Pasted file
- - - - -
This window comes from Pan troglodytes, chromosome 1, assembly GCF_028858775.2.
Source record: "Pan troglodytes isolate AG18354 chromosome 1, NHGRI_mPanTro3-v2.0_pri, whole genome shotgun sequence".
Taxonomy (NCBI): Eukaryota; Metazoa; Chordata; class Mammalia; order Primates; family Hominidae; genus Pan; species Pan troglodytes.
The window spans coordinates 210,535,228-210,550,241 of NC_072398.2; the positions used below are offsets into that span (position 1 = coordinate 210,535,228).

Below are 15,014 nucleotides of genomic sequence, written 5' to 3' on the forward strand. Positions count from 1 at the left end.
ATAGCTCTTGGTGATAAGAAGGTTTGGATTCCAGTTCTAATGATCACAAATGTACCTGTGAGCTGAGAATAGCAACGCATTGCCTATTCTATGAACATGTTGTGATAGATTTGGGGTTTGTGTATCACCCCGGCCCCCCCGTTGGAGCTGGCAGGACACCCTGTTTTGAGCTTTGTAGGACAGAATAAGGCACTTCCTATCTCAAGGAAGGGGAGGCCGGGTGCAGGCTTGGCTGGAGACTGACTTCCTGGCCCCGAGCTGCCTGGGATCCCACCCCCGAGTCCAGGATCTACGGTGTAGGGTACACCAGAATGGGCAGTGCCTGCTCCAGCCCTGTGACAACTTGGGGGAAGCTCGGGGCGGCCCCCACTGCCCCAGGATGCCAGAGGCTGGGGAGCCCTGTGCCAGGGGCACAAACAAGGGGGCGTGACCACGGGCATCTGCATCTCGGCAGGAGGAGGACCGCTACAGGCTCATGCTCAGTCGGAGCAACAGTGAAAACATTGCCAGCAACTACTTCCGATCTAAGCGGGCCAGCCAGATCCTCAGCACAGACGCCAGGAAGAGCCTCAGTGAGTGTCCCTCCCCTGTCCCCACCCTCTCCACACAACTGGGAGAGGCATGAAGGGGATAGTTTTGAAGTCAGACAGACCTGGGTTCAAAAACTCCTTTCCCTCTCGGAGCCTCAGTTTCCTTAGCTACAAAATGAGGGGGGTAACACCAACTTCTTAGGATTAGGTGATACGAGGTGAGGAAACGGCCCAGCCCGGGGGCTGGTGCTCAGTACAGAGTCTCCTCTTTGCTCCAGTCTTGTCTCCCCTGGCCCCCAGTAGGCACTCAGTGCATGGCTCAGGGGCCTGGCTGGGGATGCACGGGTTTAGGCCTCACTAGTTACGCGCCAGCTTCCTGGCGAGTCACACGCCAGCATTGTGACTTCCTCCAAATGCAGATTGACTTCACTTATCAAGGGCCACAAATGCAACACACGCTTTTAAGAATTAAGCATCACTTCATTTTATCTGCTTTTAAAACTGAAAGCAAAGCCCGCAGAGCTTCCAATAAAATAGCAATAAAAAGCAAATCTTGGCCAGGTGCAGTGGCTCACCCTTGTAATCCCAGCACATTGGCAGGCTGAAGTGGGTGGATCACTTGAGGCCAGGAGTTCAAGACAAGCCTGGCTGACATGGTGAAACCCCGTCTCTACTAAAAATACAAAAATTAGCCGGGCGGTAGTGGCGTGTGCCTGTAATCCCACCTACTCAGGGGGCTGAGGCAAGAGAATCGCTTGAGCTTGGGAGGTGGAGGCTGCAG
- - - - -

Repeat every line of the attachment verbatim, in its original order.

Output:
This window comes from Pan troglodytes, chromosome 1, assembly GCF_028858775.2.
Source record: "Pan troglodytes isolate AG18354 chromosome 1, NHGRI_mPanTro3-v2.0_pri, whole genome shotgun sequence".
Taxonomy (NCBI): Eukaryota; Metazoa; Chordata; class Mammalia; order Primates; family Hominidae; genus Pan; species Pan troglodytes.
The window spans coordinates 210,535,228-210,550,241 of NC_072398.2; the positions used below are offsets into that span (position 1 = coordinate 210,535,228).

Below are 15,014 nucleotides of genomic sequence, written 5' to 3' on the forward strand. Positions count from 1 at the left end.
ATAGCTCTTGGTGATAAGAAGGTTTGGATTCCAGTTCTAATGATCACAAATGTACCTGTGAGCTGAGAATAGCAACGCATTGCCTATTCTATGAACATGTTGTGATAGATTTGGGGTTTGTGTATCACCCCGGCCCCCCCGTTGGAGCTGGCAGGACACCCTGTTTTGAGCTTTGTAGGACAGAATAAGGCACTTCCTATCTCAAGGAAGGGGAGGCCGGGTGCAGGCTTGGCTGGAGACTGACTTCCTGGCCCCGAGCTGCCTGGGATCCCACCCCCGAGTCCAGGATCTACGGTGTAGGGTACACCAGAATGGGCAGTGCCTGCTCCAGCCCTGTGACAACTTGGGGGAAGCTCGGGGCGGCCCCCACTGCCCCAGGATGCCAGAGGCTGGGGAGCCCTGTGCCAGGGGCACAAACAAGGGGGCGTGACCACGGGCATCTGCATCTCGGCAGGAGGAGGACCGCTACAGGCTCATGCTCAGTCGGAGCAACAGTGAAAACATTGCCAGCAACTACTTCCGATCTAAGCGGGCCAGCCAGATCCTCAGCACAGACGCCAGGAAGAGCCTCAGTGAGTGTCCCTCCCCTGTCCCCACCCTCTCCACACAACTGGGAGAGGCATGAAGGGGATAGTTTTGAAGTCAGACAGACCTGGGTTCAAAAACTCCTTTCCCTCTCGGAGCCTCAGTTTCCTTAGCTACAAAATGAGGGGGGTAACACCAACTTCTTAGGATTAGGTGATACGAGGTGAGGAAACGGCCCAGCCCGGGGGCTGGTGCTCAGTACAGAGTCTCCTCTTTGCTCCAGTCTTGTCTCCCCTGGCCCCCAGTAGGCACTCAGTGCATGGCTCAGGGGCCTGGCTGGGGATGCACGGGTTTAGGCCTCACTAGTTACGCGCCAGCTTCCTGGCGAGTCACACGCCAGCATTGTGACTTCCTCCAAATGCAGATTGACTTCACTTATCAAGGGCCACAAATGCAACACACGCTTTTAAGAATTAAGCATCACTTCATTTTATCTGCTTTTAAAACTGAAAGCAAAGCCCGCAGAGCTTCCAATAAAATAGCAATAAAAAGCAAATCTTGGCCAGGTGCAGTGGCTCACCCTTGTAATCCCAGCACATTGGCAGGCTGAAGTGGGTGGATCACTTGAGGCCAGGAGTTCAAGACAAGCCTGGCTGACATGGTGAAACCCCGTCTCTACTAAAAATACAAAAATTAGCCGGGCGGTAGTGGCGTGTGCCTGTAATCCCACCTACTCAGGGGGCTGAGGCAAGAGAATCGCTTGAGCTTGGGAGGTGGAGGCTGCAG